Basic concepts of a static optimization problem. Instrumental variables, the objective function. The global and local maxima. Sufficient condition for the existence of a global maximum. Formulation of the linear programming problem (LP). Some special linear programming tasks (transport, production, etc.). Linear programming in MS Excel. The DEA analysis (data envelopment analysis). The construction of the efficiency frontier. Evaluating the effectiveness of firms, banks, and universities.
  • Inventory management
    Role of Demand in the development of inventory. Static Economic-Order-Quantity (EOQ) Models. EOQ with price breaks. Multi-item EOQ with storage limitations. Dynamic EOQ Models. Introduction of probabilistic inventory models.
  • Matchings
    Matchings and participants' preferences in the form of linear orders. Stable matchings. The Gale-Shapley algorithm. Personnel management and employment problems. Multi-criteria models for constructing matchings.
  • Financial models
    Time value of money: future value and different schemes of compounding, perpetuities, annuities, effective annual rates. Present value and discounting. Cash flows. Bond features and prices. Portfolios of two risky assets. The Markowitz portfolio optimization model: security selection, capital allocation and the separation property. The CAPM model. Futures and options trading. Option versus stock. Financial crises. Taleb’s Black swans. Poisson processes. Models with stimulation and education. Hawkes models for crises prediction. ETAS model.
Assessment Elements

Assessment Elements

  • non-blocking Home assignments
    Home assignments should be done by students individually
  • non-blocking Final examination
    The examination shall be held in writing (test) with the use of asynchronous proctoring on the StartExam platform. StartExam is an online platform for conducting test tasks of various levels of complexity. The link to pass the exam task will be available to the student in the RUZ. Asynchronous proctoring means that all the student's actions during the exam will be “watched” by the computer. The exam process is recorded and analyzed by artificial intelligence and a human (proctor). Please be careful and follow the instructions (https://elearning.hse.ru/en/student_steps/) clearly!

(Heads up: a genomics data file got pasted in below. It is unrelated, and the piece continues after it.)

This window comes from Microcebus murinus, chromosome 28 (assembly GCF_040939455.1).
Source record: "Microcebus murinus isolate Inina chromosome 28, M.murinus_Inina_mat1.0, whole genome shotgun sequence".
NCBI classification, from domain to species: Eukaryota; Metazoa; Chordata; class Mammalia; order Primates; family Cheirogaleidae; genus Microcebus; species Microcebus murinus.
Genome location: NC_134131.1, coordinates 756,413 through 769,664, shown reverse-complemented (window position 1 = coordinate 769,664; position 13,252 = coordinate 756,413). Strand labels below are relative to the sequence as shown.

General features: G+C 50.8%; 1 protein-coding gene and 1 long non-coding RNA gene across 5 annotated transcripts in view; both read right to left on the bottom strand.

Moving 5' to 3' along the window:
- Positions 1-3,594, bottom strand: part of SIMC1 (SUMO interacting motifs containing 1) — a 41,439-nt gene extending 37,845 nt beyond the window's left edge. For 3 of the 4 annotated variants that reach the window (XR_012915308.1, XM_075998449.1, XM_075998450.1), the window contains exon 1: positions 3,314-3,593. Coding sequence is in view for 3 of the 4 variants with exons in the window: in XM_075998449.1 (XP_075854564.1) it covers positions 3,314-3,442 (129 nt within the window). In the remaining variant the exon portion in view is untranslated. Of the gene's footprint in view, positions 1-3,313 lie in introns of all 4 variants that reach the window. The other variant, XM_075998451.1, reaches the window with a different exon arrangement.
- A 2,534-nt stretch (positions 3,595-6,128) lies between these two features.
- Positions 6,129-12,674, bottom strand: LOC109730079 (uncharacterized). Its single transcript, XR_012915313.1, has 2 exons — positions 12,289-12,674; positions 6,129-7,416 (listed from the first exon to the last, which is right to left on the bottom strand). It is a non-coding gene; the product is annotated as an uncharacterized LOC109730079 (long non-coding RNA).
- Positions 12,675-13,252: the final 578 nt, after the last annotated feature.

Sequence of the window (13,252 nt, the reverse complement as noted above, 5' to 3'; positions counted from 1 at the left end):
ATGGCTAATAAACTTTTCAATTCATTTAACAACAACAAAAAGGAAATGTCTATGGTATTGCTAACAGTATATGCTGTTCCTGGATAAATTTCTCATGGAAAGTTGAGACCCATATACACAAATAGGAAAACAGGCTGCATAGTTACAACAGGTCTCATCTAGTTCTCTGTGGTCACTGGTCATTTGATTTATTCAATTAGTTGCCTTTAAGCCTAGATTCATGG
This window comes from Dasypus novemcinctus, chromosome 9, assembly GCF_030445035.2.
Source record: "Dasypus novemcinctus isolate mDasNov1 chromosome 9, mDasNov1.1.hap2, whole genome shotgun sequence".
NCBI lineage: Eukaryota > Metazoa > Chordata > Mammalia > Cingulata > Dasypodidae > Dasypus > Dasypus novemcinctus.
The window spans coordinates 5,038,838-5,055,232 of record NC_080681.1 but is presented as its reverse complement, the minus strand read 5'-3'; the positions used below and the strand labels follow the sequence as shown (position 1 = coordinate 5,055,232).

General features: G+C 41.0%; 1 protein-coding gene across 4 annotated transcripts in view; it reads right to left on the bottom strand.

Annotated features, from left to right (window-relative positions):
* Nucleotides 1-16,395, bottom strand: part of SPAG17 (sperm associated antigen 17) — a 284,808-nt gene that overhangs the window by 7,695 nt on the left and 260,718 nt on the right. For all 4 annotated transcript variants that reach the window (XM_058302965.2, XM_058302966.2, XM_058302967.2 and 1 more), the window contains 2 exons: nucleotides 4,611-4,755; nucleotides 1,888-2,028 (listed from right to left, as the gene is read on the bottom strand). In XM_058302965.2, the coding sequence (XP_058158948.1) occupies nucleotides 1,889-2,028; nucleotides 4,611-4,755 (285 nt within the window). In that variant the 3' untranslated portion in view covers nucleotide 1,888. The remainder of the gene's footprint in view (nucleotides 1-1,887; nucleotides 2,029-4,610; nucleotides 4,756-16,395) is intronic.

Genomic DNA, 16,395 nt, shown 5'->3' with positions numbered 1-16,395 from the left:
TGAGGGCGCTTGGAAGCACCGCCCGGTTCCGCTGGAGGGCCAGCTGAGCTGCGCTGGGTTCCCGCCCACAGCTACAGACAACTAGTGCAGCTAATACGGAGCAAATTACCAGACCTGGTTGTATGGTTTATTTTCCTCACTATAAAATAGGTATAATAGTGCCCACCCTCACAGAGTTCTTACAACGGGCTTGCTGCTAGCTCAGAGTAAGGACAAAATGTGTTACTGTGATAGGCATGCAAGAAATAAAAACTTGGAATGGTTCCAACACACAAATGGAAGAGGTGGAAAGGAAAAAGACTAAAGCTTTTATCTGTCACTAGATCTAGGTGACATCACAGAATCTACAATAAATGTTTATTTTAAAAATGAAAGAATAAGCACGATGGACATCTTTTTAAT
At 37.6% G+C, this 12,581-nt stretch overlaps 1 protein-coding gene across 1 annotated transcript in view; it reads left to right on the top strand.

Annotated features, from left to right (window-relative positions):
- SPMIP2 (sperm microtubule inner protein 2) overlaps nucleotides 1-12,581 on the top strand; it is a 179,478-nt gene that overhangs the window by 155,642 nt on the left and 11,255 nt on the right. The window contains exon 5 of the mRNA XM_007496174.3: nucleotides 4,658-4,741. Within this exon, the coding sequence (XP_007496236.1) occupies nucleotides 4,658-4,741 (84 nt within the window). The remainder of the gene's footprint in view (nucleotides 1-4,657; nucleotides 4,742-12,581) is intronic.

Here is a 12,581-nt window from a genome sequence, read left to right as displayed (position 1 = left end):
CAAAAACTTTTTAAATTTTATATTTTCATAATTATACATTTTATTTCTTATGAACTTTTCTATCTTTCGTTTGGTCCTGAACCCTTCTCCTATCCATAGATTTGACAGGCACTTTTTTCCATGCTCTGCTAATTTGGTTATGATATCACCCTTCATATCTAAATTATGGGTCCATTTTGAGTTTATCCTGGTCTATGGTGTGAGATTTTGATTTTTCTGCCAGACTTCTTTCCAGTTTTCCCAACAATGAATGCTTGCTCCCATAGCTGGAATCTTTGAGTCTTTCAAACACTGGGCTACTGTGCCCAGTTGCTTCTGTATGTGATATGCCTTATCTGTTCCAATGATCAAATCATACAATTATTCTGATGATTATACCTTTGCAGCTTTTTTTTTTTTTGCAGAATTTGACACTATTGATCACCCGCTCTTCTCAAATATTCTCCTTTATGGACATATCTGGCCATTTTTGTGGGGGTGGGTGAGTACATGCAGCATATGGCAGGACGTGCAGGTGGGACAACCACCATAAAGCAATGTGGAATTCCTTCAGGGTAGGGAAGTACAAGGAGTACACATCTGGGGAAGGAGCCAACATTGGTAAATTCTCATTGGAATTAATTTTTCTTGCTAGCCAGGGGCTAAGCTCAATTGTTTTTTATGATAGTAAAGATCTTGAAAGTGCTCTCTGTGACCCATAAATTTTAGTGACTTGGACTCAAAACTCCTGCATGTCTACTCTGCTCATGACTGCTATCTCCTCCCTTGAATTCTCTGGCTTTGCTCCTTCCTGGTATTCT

Interim Assessment

Interim Assessment

  • Interim assessment (1 module)
    0.5 * Final examination + 0.5 * Home assignments
Bibliography

Bibliography

Recommended Core Bibliography

  • Aleskerov F., Bouyssou D., Monjardet B. ‘Utility Maximization, Choice and Preference’, Springer Verlag, Berlin, 2007
  • Aleskerov, F., & Subochev, A. (2016). Matrix-vector representation of various solution concepts.
  • Aleskerov, F., Meshcheryakova, N., & Shvydun, S. (2016). Centrality measures in networks based on nodes attributes, long-range interactions and group influence.
  • Dempsey, M. (2020). Investment Analysis : An Introduction to Portfolio Theory and Management. London: Routledge. Retrieved from http://search.ebscohost.com/login.aspx?direct=true&site=eds-live&db=edsebk&AN=2278900
  • Taha H.A. Operations Research: An Introduction, 10-th Edition, Pearson Education Limited, 2017. – 849 p. – ISBN: 9781292165561

Recommended Additional Bibliography

  • Aleskerov, F. T., Chistyakov, V. V., & Kalyagin, V. A. (2010). Social threshold aggregations. Social Choice & Welfare, 35(4), 627–646. https://doi.org/10.1007/s00355-010-0454-9
  • Aleskerov, F., Meshcheryakova, N., Nikitina, A., & Shvydun, S. (2018). Key Borrowers Detection by Long-Range Interactions.
  • Aleskerov, F., Meshcheryakova, N., Rezyapova, A., & Shvydun, S. (2018). Network analysis of international migration.
  • Hull, J. C. (2017). Options, Futures, and Other Derivatives, Global Edition. [Place of publication not identified]: Pearson. Retrieved from http://search.ebscohost.com/login.aspx?direct=true&site=eds-live&db=edsebk&AN=1538007